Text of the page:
This study was designed to evaluate the diagnostic potential of a RDT (SmCTF-RDT) which is capable of detecting antibodies with specificity for the two main Schistosoma species occurring in Africa, S. mansoni and S. haematobium. Here we have determined – for the first time – the performance of the SmCTF-RDT among preschool-aged children who are known to have mainly low intensity schistosome infections [30–32], which may be analagous to populations subjected to repeated rounds of preventive chemotherapy such as in areas targeted for schistosomiasis elimination .
We found that of the 118 preschool-aged children with complete data records, prevalence of S. mansoni and S. haematobium infections, according to egg-detection methods, was 20.3% and 5.1%, respectively. Around 70% of the children infected harboured light infections. This is in agreement with recent studies that have shown low prevalence and mainly light intensity infections in preschool-aged children [30–32]. However, egg-detection methods are known to lack sensitivity, particularly when infection intensities are light [1–5, 34]. The SmCTF-RDT employed here estimated that the prevalence of S. mansoni and S. haematobium infections was 66.9%, more than three times higher than that estimated by egg-detection methods. Single and duplicate POC-CCA tests estimated prevalence of S. mansoni infections to be 51.7% and 63.6%, respectively.
This study showed that a single SmCTF-RDT is more sensitive than a single Kato-Katz thick smear and at least as sensitive as duplicate Kato-Katz thick smears for the diagnosis of S. mansoni infection. It is also as sensitive as one urine filtration for the diagnosis of S. haematobium infection.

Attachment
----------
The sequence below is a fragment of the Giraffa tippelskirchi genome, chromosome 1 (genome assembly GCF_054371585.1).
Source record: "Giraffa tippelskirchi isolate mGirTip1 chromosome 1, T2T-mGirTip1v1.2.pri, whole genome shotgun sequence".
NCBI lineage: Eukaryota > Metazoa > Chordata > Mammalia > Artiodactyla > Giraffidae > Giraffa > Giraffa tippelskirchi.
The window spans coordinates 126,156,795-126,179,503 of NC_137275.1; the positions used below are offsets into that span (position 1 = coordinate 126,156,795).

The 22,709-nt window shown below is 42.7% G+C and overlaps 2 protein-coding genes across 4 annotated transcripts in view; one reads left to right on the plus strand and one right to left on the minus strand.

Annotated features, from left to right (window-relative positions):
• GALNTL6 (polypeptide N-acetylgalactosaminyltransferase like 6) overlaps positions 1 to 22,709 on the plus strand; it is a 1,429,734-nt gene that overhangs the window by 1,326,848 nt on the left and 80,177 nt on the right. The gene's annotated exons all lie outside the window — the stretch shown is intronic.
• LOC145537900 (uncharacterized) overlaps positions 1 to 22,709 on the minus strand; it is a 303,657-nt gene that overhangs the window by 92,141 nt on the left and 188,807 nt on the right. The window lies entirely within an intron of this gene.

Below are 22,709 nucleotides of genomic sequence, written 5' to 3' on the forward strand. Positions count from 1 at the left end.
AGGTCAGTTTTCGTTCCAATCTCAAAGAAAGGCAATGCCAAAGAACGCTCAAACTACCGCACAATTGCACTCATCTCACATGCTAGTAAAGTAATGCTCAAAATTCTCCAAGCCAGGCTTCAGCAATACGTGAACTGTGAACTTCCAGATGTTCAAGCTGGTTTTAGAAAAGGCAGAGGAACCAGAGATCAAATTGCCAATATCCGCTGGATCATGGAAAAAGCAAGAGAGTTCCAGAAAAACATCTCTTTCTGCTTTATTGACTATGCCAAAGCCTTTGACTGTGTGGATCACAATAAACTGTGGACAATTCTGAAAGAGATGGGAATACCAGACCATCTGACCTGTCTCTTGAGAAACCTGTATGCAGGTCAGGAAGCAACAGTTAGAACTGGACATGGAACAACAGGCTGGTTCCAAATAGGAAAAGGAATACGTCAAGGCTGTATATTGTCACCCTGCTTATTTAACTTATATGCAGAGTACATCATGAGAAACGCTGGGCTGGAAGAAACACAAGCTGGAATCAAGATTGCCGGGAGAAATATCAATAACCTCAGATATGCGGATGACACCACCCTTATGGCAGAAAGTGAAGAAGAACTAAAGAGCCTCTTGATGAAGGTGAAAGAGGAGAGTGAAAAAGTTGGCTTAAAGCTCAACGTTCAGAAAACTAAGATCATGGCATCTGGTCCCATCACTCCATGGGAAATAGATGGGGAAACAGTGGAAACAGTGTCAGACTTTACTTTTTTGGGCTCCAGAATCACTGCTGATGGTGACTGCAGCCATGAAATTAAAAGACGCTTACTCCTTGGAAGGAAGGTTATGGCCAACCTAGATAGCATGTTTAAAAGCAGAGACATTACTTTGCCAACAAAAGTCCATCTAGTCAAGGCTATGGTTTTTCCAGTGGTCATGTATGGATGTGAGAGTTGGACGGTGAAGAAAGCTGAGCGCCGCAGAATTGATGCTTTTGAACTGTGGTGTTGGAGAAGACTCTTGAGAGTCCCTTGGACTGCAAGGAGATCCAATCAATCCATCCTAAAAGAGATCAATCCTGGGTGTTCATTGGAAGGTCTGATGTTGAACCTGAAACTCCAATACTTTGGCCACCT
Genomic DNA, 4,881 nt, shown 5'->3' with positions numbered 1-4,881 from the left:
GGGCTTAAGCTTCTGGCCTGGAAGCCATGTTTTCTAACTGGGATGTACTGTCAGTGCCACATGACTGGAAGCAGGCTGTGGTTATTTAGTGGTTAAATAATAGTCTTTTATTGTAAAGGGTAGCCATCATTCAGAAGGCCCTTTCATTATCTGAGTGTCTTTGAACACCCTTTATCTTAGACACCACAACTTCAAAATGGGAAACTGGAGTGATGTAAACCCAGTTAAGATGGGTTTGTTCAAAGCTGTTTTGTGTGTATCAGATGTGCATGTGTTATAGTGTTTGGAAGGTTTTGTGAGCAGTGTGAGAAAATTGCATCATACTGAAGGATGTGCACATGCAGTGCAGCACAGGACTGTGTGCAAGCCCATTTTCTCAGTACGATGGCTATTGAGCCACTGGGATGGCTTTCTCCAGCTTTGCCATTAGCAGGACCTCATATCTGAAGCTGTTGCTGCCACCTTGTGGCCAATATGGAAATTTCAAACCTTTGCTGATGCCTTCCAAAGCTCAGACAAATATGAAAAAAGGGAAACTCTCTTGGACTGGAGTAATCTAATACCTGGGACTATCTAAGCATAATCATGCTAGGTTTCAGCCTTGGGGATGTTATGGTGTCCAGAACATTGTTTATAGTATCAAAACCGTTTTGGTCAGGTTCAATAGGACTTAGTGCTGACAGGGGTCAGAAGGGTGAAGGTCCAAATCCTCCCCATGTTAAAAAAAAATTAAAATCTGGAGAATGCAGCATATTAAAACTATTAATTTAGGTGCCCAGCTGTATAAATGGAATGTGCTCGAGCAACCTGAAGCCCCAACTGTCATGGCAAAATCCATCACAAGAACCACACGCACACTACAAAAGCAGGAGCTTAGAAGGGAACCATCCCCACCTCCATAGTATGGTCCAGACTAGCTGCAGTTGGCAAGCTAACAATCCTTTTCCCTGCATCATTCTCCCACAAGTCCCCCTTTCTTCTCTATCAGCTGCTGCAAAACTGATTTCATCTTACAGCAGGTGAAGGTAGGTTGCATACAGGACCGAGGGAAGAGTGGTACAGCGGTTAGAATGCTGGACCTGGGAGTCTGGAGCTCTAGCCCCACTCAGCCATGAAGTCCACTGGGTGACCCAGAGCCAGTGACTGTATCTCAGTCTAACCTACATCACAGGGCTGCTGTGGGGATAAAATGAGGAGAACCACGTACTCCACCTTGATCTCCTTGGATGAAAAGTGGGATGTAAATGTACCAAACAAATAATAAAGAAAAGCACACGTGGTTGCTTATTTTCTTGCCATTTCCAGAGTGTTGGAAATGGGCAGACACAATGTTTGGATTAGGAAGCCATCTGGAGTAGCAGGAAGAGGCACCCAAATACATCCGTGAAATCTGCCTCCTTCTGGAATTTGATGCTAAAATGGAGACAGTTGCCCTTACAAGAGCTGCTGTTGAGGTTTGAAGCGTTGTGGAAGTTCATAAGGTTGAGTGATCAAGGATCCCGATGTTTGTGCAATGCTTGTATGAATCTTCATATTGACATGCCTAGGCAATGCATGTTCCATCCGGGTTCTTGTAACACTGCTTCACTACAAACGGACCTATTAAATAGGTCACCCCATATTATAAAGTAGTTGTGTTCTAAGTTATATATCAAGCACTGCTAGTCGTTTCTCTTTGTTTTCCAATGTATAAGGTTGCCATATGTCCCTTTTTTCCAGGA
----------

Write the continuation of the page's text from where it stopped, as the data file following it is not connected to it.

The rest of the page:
Specificity of the SmCTF-RDT was low compared to egg-detection methods, but this may be a direct consequence of their relative insensitivity. The specificity of the POC-CCA test was also low when using microscopy as the reference standard. There was little agreement between the ‘false-positive’ results seen with each assay and so this raises the question: which of the ‘false-positive’ results, by either the SmCTF-RDT or the POC-CCA, are in fact ‘true-positives’? Comparison of these two immunoassays with a potentially more accurate reference test (e.g. polymerase chain reaction, PCR) may provide an answer [35, 36].
Whilst the traditional parasitological methods employed here have their advantages, such as high specificity, provision of a quantitative measure of infection, and the Kato-Katz has the ability to concurrently diagnose S. mansoni and soil-transmitted helminths [4, 5, 37], they are insensitive, laborious and relatively expensive to perform . For large-scale schistosomiasis control programmes, a RDT is much more likely to be useful, particularly one that meets the ASSURED criteria for diagnostic tests . Both the SmCTF-RDT and POC-CCA are user-friendly, rapid, equipment-free and deliverable. They can be read by non-specialized individuals with limited training, they do not require use of a laboratory or even electricity, and they also give results within 20 min allowing diagnosis at the point-of-care.
An advantage of the commercially-available POC-CCA test over the SmCTF-RDT is that it works with urine rather than blood and so is less invasive. Since it detects circulating antigen rather than antibody, it is also able to discriminate between active and past infections. However, whilst the POC-CCA test is estimated to be at least as sensitive as one Kato-Katz thick smear for the diagnosis of S. mansoni infection, it unfortunately does not work well for the diagnosis of S. haematobium infections. The SmCTF-RDT, whilst unable to distinguish between them, has the ability to detect both S. mansoni and S. haematobium infections. Many areas of sub-Saharan Africa are co-endemic for both schistosome species, and so a test able to detect both infections will be particularly useful. Another downfall of the POC-CCA cassette is its cost, currently around US$ 1.75 per test. The SmCTF-RDT employed here is not yet commercially available, but it is estimated that it will cost less than US$ 1 per test.